Strolling the streets of Denver, you may notice many figures behind many restaurant windows enjoying carefully crafted plates. It takes a mountain of effort not to succumb to the desires of your roaring stomach, conspiring with your brain to create phantom smells, luring you inside for a bite.
Fortunately, or perhaps unfortunate for your stomach, Colorado continues to accelerate its collective appetite for a culinary culture that blends creativity and diversity with sustainability. During the last weekend of January, TEDxMileHigh and Protect What’s Next had the pleasure of organizing an adventure tapping into the future of Colorado’s food culture. Chef Kelly and Erika Whitaker (co-owners of Basta), Chef Marilyn Kakudo, Chef Cody Taft, and Farmer Grant Hamil led our aspiring chefs on a culinary adventure.
Set in the backdrop of the RiNo Art District, Comal Heritage Food Incubator hosted the many inspiring chefs. In a space boasting bright windows and a neon pink sign in the back, the young chefs-in-training were presented with a tour of the produce grown in Colorado’s very own backyard. Grant Hamil, Lyons Farmette Farm Manager, inspired a series of curious gazes when he revealed a variety of vegetables, such as spaghetti squash, purple cauliflower, and the fractal wonder of Romanesco broccoli. With a mission to support and empower the local food community on animals and environmental sustainability, Grant extolled the importance of sustaining honeybees, giving everyone a taste of his fresh made batch of honey. It prompted a student to ask, “How come the honey is all cloudy and unclear?” Grant explained that unprocessed, organic foods, which grow full with delicate vitamins and nutrients. These are stripped away through the process of sieving and heating food multiple times. With this new-found knowledge, Grant gave them a challenge: grab an unfamiliar piece of produce to take home and cook with their families.
Next, the group was given a primer on grains and flour. Together, chefs Kelly Whitaker and Cody Taft demonstrated the process of milling grains. Kelly supplied the protégés with the knowledge about how flours and grains make it from the farm to the store and the importance of biodiversity. Highlighting the importance of experimentation and fermentation, Kelly and Cody made pizza dough using whole grain double-zero (00) flour, a healthier grain compared to the white grain Italians are very fond of. Using a classic grain miller made of wood, a tool perhaps no one in the room had seen before, Cody turned the ingredient from grain to flour. Though undeniably delicious, Kelly explained that the grain strains used in most flour that traditional Italians use for pizza has been shown to be unhealthy, causing everyone to giggle when he explained, “You can’t tell Italians not to eat pizza! Go ahead and try!”
While dough fermented, Adventure Director Cate Croft directed the group into the next lesson, jokingly exclaiming “let’s jump into the knives!” Though seemingly similar, Kelly admitted he quickly learned that not all knives serve the same purpose. When he was an apprentice in East Asia, he discovered that there can be almost 40 different types of fish knives. For this adventure, he displayed his most prized tool for them to examine.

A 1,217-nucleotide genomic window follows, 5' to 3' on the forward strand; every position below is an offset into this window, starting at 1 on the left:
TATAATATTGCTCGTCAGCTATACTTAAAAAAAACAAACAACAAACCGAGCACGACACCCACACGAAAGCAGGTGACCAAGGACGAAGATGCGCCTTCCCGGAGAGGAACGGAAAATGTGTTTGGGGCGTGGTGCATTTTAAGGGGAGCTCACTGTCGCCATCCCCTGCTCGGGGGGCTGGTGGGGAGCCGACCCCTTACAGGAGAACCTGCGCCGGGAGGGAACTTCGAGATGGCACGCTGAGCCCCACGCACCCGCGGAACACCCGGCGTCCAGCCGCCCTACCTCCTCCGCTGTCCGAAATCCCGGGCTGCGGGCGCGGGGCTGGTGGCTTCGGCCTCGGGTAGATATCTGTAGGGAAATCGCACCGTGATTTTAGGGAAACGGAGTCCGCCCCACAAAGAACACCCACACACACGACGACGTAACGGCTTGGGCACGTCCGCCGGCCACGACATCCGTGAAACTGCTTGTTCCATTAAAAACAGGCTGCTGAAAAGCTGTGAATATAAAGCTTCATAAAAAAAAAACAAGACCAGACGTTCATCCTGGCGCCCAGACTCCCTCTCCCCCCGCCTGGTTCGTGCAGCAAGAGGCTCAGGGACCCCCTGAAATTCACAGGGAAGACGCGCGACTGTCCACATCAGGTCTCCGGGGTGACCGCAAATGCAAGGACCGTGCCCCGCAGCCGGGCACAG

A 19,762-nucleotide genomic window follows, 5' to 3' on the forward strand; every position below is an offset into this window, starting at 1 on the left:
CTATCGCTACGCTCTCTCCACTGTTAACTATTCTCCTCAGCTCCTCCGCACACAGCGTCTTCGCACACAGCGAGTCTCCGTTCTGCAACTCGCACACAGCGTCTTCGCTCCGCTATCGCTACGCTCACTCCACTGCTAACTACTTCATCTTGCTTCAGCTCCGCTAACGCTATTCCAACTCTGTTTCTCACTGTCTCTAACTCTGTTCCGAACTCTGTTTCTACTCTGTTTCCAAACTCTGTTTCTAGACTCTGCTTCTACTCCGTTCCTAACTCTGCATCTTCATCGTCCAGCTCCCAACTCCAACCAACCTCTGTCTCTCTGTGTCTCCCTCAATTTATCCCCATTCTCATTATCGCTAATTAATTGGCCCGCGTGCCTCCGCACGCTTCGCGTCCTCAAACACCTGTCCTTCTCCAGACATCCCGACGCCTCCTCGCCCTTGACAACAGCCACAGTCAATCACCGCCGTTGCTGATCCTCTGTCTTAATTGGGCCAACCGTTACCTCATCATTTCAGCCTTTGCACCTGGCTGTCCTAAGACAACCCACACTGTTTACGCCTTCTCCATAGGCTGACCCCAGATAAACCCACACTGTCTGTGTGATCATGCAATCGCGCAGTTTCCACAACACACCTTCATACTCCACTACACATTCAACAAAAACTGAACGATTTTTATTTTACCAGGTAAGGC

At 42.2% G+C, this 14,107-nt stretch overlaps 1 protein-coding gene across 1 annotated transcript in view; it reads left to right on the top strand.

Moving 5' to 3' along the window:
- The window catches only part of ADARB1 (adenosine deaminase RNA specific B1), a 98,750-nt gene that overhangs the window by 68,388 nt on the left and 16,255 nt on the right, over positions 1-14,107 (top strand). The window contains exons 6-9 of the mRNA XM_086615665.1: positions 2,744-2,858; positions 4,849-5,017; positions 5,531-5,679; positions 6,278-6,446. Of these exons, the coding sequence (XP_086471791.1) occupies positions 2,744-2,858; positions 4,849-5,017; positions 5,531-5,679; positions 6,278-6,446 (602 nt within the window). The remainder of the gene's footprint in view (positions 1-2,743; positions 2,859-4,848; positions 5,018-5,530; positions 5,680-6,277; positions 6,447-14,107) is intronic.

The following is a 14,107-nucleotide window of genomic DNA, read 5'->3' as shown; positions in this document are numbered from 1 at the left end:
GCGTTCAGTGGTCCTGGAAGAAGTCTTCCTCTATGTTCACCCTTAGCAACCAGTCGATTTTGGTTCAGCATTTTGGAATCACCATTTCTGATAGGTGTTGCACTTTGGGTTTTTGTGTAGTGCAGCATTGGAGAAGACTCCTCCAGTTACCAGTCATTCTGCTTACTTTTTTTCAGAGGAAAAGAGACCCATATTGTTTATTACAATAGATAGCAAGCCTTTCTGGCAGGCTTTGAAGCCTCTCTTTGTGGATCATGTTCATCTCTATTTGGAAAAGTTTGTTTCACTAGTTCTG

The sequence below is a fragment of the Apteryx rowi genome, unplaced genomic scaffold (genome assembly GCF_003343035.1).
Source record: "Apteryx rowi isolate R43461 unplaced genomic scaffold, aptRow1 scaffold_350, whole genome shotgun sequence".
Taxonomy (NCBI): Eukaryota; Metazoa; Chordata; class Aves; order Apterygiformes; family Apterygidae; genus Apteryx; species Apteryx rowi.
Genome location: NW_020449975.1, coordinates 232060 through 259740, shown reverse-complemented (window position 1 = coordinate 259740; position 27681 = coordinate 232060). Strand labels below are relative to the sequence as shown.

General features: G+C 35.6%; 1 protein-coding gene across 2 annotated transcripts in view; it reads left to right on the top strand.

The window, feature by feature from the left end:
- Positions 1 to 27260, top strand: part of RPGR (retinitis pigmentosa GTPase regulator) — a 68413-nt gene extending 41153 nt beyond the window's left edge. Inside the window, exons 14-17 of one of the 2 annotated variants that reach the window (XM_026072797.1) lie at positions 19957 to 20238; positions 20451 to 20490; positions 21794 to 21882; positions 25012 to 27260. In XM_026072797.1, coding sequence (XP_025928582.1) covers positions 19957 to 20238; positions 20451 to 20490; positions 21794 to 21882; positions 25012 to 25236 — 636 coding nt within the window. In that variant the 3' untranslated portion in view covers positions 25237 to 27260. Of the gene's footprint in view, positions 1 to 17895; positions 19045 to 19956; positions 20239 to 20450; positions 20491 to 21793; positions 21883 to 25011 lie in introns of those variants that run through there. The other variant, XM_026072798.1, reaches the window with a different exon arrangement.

In the corner of the same table, a variety of different sauces from peach-tomato to spicy fish sauce were also waiting attention. With her history of teaching culinary and baking, Chef Marilyn Kakudo stressed the differences between various methods of preservation: keeping food from the oxidization of fats like in sauces and meats, extracting water from some foods like apples for apple chips, and even inducing benign bacteria to create cheese. With her direction, the kids were excited to participate in creating apple sauce from apple to sauce. Finished with their task or preparing the apples, the students were eager for the next project: making their own pizzas.
With a wood-fire-oven reaching temperatures close to 800˚- 1,200˚ Fahrenheit behind him, Cody illustrated the art of kneading out pizza dough. With a plethora of toppings from fresh mozzarella to basil and Marilyn’s unique sauces, both Cody and Kelly explained the histories and inspirations behind classic pizzas like the Margherita and the Hawaiian. He challenged them to find an innovative pair of flavorings because some of the best pizzas come by accident.
Kelly’s closing remarks touched on how his desire to be a chef has an influence on community. “It’s not about cooking, it’s about hospitality. When you travel the world, what’s the best way to know the community? It’s through food.”
Our culinary Adventure was hosted in partnership with Protect What’s Next. Protect What’s Next is a youth marijuana education and prevention campaign created by Denver advertising agency, Cactus, on behalf of the Colorado Department of Public Health & Environment.
Through audience research, Cactus discovered the insight that while youth don’t always believe negative health claims or immediately buy into messages about other negative consequences of using marijuana underage, youth do believe that underage marijuana use can get in the way of achieving their goals and growth.
From that insight, Cactus developed the Protect What’s Next campaign, built upon the strategy of helping youth discover and prioritize goals, while also educating them about the ways marijuana can get in the way of those goals. In that spirit, the Protect What’s Next campaign is partnering with TEDxMileHigh to create a series of Adventures to help Colorado youth discover and explore passions that could turn into exciting, long-term goals.
Stay tuned for many upcoming youth adventures at protectwhatsnext.com/adventures!